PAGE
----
by Christian A. Dumais
There are as many bees as there are gypsies in Wrocław, just as there are as many spiders as there are nuns. It’s not anything I’d generally notice, but if you’d seen these things as often as I have in the last two months, you’d make a note of it too. In fact, I go out of my way to count how many nuns I see every day. It started out as a private joke; now it’s become part of my routine.
I’m in the shadow of a cathedral. The shadow feels cool. It’s about three hours past dawn. I’m sitting on a bench with a cup of my urine sitting beside me like some kind of twisted imaginary friend that everyone can see. There’s a man playing the flute across the way, his hat sitting on the ground in front of him like a hungry dog with its mouth wide open. A nun walks past him in a hurry. Four.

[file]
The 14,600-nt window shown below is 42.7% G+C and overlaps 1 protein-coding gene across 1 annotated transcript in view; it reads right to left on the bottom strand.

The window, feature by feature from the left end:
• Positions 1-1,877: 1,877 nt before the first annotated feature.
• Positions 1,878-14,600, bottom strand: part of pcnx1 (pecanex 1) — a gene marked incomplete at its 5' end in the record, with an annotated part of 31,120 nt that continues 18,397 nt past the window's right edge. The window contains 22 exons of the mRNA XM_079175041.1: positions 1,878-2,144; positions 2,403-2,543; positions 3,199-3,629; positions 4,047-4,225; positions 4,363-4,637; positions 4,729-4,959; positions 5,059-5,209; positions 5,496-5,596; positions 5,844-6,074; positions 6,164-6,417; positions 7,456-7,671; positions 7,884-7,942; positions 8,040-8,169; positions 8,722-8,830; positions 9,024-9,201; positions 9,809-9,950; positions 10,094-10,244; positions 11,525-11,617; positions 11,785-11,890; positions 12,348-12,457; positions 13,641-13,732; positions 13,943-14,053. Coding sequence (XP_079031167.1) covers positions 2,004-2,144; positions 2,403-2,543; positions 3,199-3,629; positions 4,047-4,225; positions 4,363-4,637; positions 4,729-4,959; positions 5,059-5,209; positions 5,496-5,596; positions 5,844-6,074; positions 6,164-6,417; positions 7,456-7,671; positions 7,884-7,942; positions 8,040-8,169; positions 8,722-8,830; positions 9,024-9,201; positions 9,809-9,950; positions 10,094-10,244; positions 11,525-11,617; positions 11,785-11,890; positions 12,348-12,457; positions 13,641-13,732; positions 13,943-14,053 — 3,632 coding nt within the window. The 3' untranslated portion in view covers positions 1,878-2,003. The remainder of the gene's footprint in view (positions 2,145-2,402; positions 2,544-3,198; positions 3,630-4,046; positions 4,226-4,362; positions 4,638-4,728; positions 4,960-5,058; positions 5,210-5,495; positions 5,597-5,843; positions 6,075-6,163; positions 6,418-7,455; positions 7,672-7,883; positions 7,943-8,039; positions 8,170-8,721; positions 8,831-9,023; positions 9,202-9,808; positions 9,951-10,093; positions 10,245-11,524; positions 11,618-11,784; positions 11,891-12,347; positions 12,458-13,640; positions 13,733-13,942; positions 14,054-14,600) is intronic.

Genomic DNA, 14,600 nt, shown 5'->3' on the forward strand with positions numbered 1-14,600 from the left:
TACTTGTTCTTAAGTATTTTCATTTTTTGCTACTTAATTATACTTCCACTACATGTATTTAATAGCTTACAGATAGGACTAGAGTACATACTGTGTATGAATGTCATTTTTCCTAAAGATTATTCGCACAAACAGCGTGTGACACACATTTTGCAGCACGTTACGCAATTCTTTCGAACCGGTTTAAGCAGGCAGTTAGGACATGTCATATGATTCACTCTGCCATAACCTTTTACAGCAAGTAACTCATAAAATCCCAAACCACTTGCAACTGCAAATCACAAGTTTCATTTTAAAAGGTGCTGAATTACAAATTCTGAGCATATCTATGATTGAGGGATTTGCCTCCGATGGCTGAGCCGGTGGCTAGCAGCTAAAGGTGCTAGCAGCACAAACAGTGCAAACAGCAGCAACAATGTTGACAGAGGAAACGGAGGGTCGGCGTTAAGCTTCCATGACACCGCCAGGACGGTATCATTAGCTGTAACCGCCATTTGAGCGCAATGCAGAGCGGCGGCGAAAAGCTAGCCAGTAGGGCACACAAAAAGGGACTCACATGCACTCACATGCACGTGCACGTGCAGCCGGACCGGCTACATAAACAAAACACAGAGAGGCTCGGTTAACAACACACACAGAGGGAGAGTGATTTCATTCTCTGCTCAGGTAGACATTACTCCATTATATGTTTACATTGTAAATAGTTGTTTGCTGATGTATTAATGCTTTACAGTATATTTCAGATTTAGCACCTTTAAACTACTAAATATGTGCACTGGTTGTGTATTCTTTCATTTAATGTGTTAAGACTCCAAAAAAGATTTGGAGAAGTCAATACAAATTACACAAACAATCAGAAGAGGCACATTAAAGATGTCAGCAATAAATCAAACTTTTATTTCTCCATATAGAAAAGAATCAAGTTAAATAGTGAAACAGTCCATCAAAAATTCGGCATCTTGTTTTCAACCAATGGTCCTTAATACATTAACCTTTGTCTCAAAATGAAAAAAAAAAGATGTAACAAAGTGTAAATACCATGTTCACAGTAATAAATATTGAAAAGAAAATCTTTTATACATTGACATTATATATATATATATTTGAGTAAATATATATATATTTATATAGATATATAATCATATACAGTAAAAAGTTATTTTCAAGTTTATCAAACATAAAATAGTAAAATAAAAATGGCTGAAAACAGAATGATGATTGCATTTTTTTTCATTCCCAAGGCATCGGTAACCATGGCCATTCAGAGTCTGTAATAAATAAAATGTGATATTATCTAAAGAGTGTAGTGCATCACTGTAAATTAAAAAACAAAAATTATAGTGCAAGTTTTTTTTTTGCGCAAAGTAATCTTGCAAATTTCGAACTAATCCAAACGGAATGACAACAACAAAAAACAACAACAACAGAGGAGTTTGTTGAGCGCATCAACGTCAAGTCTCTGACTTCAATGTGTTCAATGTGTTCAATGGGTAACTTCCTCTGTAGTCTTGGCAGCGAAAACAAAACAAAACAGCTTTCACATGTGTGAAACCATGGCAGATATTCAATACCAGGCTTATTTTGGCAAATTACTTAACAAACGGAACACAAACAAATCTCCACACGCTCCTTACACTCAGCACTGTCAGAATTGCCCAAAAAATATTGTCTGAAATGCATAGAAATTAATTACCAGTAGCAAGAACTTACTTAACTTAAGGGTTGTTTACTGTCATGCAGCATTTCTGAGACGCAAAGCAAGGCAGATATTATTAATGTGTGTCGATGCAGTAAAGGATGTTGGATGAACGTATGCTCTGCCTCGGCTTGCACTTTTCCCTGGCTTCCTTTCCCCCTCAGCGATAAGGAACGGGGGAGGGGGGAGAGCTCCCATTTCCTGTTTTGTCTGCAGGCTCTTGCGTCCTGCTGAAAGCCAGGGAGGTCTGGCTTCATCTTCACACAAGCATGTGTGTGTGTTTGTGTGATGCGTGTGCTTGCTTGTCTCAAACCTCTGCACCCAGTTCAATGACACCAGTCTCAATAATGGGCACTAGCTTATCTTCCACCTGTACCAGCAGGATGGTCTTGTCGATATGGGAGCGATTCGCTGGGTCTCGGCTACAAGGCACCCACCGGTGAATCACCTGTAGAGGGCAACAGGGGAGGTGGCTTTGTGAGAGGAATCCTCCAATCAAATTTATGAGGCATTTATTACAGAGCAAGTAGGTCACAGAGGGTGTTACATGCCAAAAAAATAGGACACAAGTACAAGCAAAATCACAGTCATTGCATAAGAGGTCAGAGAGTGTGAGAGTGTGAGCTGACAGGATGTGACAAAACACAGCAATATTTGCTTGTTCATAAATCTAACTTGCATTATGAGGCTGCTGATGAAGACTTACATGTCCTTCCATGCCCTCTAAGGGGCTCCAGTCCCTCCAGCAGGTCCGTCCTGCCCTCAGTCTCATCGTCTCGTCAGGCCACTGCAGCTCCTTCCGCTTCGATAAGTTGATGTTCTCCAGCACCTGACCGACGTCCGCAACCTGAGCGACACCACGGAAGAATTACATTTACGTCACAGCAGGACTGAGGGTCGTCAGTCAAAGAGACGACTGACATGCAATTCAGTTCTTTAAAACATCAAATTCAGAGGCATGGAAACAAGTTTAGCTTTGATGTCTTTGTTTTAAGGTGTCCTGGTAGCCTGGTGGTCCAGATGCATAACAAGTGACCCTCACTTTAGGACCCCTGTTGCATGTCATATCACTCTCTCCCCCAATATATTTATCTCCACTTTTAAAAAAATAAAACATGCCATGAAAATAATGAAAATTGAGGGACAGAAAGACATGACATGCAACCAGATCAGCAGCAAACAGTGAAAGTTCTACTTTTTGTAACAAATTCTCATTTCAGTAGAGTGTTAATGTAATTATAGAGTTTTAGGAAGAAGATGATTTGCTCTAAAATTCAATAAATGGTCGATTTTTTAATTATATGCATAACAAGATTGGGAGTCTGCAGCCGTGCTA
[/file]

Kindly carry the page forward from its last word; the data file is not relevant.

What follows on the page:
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"Counting Nuns" is roughly 2600 words.
For the last five years, Christian A. Dumais has been living in Poland, where he is an English lecturer at the Wroclaw University of Technology and is currently working toward a PhD. His most recent academic article, "Burst or Die: The Rise of Burst Culture and the Decline of Print," was published in Systems. He is currently working on other pieces with shorter titles. Christian can be reached at firstname.lastname@example.org and found at www.myspace.com/puffchrissy.